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The Gift of Advice
‘Tis the season of gifting. This time of year, we diligently fret over the gifts we wish to give our loved ones and give some thought, possibly selfishly, to the gifts we want to receive. As I age, I reflect more and more on perhaps the greatest gift I received in my life -- good advice. Sometimes I was ready to receive that advice, sometimes I was not. Sometimes I listened to the advice and sometimes I did not. When I was ready, and when I listened, my life changed.
All across our educational landscape, all sorts of people are giving us advice. Politicians and policy makers suggest that we need to do things differently in public education and perhaps we do. Perhaps we are ready to receive that advice and perhaps we are not. I always found it profoundly worthwhile to look at education from the student’s point of view. What advice are we giving our students? Are they listening?
I’ve always believed that students need a certain connection to adults in order for the advice they receive to take root. Students need to form a sense of trust with the adult that if they heed the advice there is a potential that a difference can occur. They also need to sense that the advice is grounded in some reality; that the adult knows what they are talking about. Often, the advice is heeded if the student can identify with the adult; if he or she can see the adult as someone they can become. All of this is very tricky business. Advice that is based on eye on the past rather than the future often is not only inaccurate but terribly misleading.
So, what advice did I receive along the way that took hold? I remember several examples.
From my first grade teacher: “Stand up straight. Close your mouth. People will respect you if they think you have a brain.”
From my third grade teacher: “If you hear a new word, use it three times that day in normal conversation and that word will be yours forever.”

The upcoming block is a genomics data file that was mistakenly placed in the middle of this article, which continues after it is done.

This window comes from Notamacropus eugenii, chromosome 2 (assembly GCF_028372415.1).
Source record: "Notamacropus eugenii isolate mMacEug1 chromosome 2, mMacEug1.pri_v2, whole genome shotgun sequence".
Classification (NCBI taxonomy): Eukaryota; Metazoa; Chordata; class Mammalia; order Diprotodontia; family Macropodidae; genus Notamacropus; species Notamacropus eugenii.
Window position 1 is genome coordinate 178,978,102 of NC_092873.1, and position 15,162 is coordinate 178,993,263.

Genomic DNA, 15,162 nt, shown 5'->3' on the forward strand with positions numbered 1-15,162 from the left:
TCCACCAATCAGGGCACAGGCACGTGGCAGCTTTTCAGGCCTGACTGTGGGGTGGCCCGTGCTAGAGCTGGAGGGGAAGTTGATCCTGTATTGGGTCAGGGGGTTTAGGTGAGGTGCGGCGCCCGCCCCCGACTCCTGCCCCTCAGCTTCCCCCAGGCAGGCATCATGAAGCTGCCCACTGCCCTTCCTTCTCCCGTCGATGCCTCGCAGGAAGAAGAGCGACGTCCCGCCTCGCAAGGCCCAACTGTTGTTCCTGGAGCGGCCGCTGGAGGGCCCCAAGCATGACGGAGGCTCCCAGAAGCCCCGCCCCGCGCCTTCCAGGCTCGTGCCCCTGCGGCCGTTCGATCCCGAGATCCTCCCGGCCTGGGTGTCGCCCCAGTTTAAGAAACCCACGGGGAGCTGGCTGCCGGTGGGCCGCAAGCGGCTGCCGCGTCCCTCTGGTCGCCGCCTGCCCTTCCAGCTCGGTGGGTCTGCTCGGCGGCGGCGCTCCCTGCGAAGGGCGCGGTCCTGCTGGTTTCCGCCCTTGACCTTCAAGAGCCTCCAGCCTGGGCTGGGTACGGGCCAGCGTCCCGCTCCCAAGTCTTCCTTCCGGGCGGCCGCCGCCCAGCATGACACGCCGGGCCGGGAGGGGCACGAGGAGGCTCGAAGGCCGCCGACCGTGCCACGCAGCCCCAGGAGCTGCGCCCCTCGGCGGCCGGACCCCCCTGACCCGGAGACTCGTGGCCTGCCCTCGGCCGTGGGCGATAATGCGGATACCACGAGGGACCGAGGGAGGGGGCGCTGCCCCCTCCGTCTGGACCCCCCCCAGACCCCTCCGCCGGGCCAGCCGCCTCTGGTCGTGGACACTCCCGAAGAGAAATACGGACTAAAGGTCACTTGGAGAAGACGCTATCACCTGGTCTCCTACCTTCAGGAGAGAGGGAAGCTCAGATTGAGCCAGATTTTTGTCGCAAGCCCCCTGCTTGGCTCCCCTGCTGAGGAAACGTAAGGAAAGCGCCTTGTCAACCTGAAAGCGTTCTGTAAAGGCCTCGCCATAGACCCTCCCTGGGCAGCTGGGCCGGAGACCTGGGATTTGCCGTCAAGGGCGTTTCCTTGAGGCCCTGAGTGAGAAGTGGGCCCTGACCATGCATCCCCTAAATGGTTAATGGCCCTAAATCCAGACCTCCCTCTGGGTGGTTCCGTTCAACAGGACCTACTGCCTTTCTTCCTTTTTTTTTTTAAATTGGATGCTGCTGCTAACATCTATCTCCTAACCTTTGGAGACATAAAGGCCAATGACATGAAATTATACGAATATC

From my 7th grade teacher: “Tell the truth. It’s easier than lying and usually works better.”
From my American history teacher: “The history of the world is world is just about people trying to get along with each other. Unfortunately, no one tries to understand what the other guy wants.”
From my cooperating teacher when I was a young student teacher: “You are entering the noblest profession in the history of the world. Never give your second best.”
From one of my early students: “You need to understand that I don’t learn the way you teach.”
From one of my Superintendents: “This is a people business. At the end of the day, how have you made it better for the people you serve?”
From one of my colleagues: “If you stop learning you’re probably dead. And if you’re not dead, you probably should be.”
Whether you realize it or not, you give advice each day. Your students and the people you work with are molded by the advice you give. I always wonder what they will remember. This year, I have heard a coach give advice to a young athlete just after a crushing defeat. I listened to an assistant principal advise a troubled girl about the potential road ahead. I smiled at an elementary teacher who advised a boy in her class how to handle rejection. I admired an administrator who encouraged a teacher to follow her leadership instincts.
Sometimes it takes root. Sometimes it doesn’t. But, please remember that we are one of the only professions where a proper word, given through the proper caring relationship, can change a life.
Rejoice about what you do each day. Take the time off and time with family and friends to consider the good advice you have received and that you owe to the next generation. Celebrate that you can make a difference with a word.Do you have some advice that you'd like to share with a new teacher or new administrator? Write a comment for all members to read. It just might be a great gift for someone to receive!
Warm wishes for the best the season has to offer.